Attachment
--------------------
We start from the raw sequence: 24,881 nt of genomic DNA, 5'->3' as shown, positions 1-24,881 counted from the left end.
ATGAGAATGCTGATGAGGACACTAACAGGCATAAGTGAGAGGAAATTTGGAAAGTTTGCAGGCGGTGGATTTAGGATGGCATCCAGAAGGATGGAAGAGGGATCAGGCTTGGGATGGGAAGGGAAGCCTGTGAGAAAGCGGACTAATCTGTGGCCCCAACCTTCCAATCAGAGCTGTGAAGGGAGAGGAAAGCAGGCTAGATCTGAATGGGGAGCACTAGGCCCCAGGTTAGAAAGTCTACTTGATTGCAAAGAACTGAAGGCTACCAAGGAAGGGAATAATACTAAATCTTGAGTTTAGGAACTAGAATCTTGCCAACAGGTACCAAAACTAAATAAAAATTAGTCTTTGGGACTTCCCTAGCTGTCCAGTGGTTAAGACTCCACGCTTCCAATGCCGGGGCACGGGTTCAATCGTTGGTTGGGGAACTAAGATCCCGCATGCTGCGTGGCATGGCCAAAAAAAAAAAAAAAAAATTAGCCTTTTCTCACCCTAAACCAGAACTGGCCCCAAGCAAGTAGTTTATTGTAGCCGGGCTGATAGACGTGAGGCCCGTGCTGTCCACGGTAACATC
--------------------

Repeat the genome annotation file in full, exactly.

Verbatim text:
We start from the raw sequence: 24,881 nt of genomic DNA, 5'->3' as shown, positions 1-24,881 counted from the left end.
ATGAGAATGCTGATGAGGACACTAACAGGCATAAGTGAGAGGAAATTTGGAAAGTTTGCAGGCGGTGGATTTAGGATGGCATCCAGAAGGATGGAAGAGGGATCAGGCTTGGGATGGGAAGGGAAGCCTGTGAGAAAGCGGACTAATCTGTGGCCCCAACCTTCCAATCAGAGCTGTGAAGGGAGAGGAAAGCAGGCTAGATCTGAATGGGGAGCACTAGGCCCCAGGTTAGAAAGTCTACTTGATTGCAAAGAACTGAAGGCTACCAAGGAAGGGAATAATACTAAATCTTGAGTTTAGGAACTAGAATCTTGCCAACAGGTACCAAAACTAAATAAAAATTAGTCTTTGGGACTTCCCTAGCTGTCCAGTGGTTAAGACTCCACGCTTCCAATGCCGGGGCACGGGTTCAATCGTTGGTTGGGGAACTAAGATCCCGCATGCTGCGTGGCATGGCCAAAAAAAAAAAAAAAAAATTAGCCTTTTCTCACCCTAAACCAGAACTGGCCCCAAGCAAGTAGTTTATTGTAGCCGGGCTGATAGACGTGAGGCCCGTGCTGTCCACGGTAACATC